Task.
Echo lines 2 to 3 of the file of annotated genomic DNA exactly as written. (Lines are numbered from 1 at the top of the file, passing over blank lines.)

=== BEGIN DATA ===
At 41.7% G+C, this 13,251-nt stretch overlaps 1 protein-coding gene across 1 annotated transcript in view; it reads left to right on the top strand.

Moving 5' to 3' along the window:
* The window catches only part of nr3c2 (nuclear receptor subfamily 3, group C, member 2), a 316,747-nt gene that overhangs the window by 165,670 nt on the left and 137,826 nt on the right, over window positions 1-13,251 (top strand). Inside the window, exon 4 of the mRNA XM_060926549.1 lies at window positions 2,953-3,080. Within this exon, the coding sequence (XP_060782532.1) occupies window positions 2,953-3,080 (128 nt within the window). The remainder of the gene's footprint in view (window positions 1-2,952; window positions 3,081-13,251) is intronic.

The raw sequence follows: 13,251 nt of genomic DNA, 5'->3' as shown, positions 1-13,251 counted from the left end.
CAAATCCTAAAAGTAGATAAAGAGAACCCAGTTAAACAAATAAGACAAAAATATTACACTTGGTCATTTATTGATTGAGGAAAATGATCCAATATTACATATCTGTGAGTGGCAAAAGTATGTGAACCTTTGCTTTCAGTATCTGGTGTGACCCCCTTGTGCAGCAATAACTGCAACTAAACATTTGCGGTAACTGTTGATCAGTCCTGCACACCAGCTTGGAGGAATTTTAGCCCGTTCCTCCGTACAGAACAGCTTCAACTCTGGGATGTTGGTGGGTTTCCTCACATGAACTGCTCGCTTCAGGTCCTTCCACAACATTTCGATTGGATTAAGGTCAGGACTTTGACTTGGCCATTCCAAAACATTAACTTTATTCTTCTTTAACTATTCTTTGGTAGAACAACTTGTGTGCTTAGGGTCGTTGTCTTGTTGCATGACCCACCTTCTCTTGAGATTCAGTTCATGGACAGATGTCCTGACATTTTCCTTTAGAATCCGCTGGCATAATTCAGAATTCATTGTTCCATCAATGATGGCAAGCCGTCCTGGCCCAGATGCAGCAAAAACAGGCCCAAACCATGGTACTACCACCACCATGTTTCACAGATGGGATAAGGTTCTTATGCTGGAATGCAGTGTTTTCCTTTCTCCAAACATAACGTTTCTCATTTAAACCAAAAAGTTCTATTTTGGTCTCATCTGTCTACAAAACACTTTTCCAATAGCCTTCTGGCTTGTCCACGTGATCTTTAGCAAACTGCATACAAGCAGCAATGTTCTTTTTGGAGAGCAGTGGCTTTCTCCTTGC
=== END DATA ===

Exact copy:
Moving 5' to 3' along the window:
* The window catches only part of nr3c2 (nuclear receptor subfamily 3, group C, member 2), a 316,747-nt gene that overhangs the window by 165,670 nt on the left and 137,826 nt on the right, over window positions 1-13,251 (top strand). Inside the window, exon 4 of the mRNA XM_060926549.1 lies at window positions 2,953-3,080. Within this exon, the coding sequence (XP_060782532.1) occupies window positions 2,953-3,080 (128 nt within the window). The remainder of the gene's footprint in view (window positions 1-2,952; window positions 3,081-13,251) is intronic.